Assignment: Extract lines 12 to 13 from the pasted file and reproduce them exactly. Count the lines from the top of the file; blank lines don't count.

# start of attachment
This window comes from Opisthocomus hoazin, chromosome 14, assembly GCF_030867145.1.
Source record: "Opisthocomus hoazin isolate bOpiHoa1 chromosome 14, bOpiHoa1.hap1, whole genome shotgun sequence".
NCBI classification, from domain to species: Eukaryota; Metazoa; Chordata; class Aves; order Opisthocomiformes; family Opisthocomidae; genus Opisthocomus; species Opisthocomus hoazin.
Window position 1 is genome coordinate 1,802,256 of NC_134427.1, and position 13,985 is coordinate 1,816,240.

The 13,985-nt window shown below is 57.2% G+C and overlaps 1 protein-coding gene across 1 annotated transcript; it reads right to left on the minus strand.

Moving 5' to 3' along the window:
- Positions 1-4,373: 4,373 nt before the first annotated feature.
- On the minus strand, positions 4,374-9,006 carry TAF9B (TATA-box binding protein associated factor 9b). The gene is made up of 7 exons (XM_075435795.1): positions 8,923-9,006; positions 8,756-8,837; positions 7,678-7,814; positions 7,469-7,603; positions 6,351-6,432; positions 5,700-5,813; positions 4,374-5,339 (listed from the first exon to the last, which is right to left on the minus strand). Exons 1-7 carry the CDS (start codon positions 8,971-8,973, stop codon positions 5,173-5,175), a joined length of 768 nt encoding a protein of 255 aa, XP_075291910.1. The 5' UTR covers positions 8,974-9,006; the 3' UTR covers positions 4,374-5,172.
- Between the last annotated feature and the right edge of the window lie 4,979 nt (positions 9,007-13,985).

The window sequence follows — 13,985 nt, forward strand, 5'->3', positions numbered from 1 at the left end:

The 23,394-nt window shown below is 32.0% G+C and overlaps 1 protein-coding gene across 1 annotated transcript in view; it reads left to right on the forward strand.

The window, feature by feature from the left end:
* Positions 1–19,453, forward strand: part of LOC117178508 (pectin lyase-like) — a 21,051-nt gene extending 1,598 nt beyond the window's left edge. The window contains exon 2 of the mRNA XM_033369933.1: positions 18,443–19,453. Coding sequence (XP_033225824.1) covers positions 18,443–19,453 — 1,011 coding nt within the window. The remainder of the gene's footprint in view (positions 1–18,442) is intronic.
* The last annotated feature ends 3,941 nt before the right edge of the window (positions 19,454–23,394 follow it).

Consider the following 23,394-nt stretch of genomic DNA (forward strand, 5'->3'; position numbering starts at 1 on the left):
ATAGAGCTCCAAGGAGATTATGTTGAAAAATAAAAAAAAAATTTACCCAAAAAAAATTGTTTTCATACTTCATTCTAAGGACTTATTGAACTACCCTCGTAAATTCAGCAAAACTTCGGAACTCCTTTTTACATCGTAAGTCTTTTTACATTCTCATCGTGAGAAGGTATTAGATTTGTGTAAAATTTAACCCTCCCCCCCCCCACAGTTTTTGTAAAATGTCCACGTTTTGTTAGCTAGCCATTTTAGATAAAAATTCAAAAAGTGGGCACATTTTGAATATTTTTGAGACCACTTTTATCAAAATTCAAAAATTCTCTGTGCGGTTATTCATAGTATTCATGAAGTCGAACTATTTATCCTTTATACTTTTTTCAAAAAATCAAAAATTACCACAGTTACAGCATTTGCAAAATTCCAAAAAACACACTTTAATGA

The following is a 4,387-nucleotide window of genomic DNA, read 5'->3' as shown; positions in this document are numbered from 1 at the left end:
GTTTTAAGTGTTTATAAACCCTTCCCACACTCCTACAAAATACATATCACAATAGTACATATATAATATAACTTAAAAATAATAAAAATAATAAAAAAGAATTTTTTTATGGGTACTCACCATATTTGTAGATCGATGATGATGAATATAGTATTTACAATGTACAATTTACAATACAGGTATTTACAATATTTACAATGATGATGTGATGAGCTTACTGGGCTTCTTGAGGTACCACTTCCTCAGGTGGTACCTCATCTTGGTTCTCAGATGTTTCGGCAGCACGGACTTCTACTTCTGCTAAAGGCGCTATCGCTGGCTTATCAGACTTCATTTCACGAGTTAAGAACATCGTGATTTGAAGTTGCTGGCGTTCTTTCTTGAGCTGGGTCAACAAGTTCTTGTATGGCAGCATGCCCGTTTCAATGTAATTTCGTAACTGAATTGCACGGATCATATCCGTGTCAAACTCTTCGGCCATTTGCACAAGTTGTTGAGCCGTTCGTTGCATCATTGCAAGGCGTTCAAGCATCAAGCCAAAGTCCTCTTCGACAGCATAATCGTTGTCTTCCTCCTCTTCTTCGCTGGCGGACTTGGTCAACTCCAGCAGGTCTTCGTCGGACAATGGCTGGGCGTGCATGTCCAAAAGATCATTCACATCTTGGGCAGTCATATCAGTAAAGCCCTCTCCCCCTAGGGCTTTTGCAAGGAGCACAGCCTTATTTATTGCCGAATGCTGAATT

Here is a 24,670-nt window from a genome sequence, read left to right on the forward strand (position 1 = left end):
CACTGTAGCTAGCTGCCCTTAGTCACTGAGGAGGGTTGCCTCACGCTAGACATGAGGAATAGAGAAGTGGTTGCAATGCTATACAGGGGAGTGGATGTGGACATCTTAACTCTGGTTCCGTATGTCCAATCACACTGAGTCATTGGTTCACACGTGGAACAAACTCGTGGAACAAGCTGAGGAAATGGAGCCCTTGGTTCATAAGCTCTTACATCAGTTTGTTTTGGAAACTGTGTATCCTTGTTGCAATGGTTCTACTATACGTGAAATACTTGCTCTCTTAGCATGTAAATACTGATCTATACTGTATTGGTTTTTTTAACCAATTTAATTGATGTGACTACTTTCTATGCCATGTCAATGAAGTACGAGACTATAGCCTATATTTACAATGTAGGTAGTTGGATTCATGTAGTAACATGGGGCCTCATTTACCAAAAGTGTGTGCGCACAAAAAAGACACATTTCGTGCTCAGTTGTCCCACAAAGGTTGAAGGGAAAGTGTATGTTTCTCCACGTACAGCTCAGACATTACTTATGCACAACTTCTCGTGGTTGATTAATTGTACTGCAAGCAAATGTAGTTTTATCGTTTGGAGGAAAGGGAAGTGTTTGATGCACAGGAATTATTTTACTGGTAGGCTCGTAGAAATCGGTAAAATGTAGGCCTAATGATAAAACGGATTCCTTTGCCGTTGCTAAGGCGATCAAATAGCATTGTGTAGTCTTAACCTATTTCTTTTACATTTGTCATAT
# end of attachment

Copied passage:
The window, feature by feature from the left end:
* Positions 1–19,453, forward strand: part of LOC117178508 (pectin lyase-like) — a 21,051-nt gene extending 1,598 nt beyond the window's left edge. The window contains exon 2 of the mRNA XM_033369933.1: positions 18,443–19,453. Coding sequence (XP_033225824.1) covers positions 18,443–19,453 — 1,011 coding nt within the window. The remainder of the gene's footprint in view (positions 1–18,442) is intronic.